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Poor Nations Join To Seek WTO Entry

Twelve of the world’s poorest countries from Africa and Asia are meeting in Phnom Penh this week to seek possibilities of entering the World Trade Organization.

The countries will seek to speak with one voice, in solidarity, Commerce Minister Cham Prasidh told reporters Tuesday.

“Now we are trying to push for more [less-developed countries] to join,” he said. The idea is to have the countries speak in one voice in Geneva in November.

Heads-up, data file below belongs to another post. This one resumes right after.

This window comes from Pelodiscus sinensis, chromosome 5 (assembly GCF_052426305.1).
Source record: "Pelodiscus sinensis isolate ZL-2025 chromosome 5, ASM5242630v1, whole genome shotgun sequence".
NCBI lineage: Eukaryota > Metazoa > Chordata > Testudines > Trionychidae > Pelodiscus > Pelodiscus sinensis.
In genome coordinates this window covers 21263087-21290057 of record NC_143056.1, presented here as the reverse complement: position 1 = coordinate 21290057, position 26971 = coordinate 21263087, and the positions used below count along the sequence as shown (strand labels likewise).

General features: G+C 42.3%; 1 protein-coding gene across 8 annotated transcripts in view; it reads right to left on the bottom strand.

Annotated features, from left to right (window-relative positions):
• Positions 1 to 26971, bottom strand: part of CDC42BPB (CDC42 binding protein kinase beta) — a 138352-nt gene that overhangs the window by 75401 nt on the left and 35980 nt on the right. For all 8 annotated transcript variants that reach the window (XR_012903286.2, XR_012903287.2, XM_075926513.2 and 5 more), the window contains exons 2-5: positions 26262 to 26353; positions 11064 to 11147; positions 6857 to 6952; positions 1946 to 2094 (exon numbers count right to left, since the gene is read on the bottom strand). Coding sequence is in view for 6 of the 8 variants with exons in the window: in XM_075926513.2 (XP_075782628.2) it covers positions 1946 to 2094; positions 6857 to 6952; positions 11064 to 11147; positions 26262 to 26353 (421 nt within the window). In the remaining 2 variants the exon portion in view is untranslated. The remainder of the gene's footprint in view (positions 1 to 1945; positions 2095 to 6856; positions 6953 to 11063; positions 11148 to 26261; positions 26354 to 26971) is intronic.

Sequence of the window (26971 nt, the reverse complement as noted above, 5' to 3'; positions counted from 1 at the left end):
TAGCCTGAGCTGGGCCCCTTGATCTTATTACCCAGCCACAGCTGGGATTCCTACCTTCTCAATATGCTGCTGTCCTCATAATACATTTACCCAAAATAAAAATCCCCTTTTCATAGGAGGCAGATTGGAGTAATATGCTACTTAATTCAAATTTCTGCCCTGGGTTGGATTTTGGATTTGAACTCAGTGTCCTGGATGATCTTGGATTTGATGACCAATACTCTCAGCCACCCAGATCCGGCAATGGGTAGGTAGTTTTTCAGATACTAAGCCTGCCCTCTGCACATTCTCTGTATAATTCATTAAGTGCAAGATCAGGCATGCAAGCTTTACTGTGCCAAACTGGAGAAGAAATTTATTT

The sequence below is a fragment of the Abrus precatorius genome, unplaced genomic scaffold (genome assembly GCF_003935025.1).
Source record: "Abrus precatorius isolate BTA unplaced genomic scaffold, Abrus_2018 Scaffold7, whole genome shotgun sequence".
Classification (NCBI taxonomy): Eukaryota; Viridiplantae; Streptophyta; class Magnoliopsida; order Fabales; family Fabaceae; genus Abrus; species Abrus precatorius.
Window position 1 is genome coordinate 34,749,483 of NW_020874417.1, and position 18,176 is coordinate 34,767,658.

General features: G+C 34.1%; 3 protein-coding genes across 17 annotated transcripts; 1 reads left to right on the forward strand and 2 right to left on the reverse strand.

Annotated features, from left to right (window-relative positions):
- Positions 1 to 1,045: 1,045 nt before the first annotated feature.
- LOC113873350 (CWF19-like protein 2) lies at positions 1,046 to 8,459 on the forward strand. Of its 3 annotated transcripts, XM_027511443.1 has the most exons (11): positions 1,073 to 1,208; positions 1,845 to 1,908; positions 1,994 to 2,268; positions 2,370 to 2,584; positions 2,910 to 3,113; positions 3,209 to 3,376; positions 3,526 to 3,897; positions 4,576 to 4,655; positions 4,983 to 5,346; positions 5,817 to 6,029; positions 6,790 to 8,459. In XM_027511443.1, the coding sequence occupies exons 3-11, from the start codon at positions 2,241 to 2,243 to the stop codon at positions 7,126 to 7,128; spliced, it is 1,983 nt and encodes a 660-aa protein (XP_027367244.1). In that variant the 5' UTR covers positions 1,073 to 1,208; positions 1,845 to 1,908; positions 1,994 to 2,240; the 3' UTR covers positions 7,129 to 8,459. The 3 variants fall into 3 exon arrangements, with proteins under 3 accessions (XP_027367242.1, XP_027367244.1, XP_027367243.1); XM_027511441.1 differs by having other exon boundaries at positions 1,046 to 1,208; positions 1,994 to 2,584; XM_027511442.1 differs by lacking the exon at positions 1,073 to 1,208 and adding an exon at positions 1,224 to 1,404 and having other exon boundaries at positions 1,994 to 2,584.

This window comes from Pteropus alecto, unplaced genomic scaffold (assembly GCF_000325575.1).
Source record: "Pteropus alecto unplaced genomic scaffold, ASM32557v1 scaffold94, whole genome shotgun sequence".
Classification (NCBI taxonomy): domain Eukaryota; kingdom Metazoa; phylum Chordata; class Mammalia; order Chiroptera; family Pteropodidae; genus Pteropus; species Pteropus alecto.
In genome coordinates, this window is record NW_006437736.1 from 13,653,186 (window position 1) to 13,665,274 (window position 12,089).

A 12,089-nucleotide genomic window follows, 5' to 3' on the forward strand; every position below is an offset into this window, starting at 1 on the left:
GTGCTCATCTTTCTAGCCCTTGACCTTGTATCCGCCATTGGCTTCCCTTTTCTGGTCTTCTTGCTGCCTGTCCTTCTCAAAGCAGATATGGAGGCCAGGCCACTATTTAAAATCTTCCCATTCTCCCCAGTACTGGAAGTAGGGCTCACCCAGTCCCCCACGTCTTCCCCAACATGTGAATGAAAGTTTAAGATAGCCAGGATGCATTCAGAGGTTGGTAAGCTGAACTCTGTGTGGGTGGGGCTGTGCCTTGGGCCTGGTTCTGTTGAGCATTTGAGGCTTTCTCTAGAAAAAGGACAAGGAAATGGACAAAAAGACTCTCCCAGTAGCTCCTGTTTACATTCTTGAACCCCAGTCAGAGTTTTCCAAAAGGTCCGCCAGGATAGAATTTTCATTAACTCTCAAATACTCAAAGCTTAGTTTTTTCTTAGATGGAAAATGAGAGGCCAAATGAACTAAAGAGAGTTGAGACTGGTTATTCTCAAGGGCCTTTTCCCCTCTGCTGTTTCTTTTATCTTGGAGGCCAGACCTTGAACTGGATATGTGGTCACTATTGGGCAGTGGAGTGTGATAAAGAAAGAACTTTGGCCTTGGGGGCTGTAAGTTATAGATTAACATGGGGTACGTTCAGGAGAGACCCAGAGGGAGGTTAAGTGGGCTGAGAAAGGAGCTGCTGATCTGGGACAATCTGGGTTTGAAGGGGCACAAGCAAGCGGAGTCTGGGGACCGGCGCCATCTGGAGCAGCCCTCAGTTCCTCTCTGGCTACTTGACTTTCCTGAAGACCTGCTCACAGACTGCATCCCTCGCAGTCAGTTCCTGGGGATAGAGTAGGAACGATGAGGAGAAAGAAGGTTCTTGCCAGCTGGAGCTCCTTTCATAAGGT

“I hope that if this year we are doing well, Laos is going to join,” along with the Pacific Island nations Samoa and Vanuatu, he said. “People have seen the advantage of joining the WTO, and this is something that we wanted to share in the world.”

Among the participants of the meeting, Cambodia, Nepal and Cape Verde have been admitted already in the World Trade Organization; Afghanistan, Bhutan, Ethiopia, Laos, Sudan, Vanuatu, Yemen and Liberia could follow.

Cham Prasidh said that the poorest countries need to lower their negotiation conditions in order to join “without having to pay a very high ticket price.”

Cambodia joined the trade body in 2004, after two and a half years of negotiation.

“Our interest in the WTO is to be able to develop a rules-based system to attract major private investment,” said Roy Mick Joy, chief negotiator for Vanuatu’s WTO bid.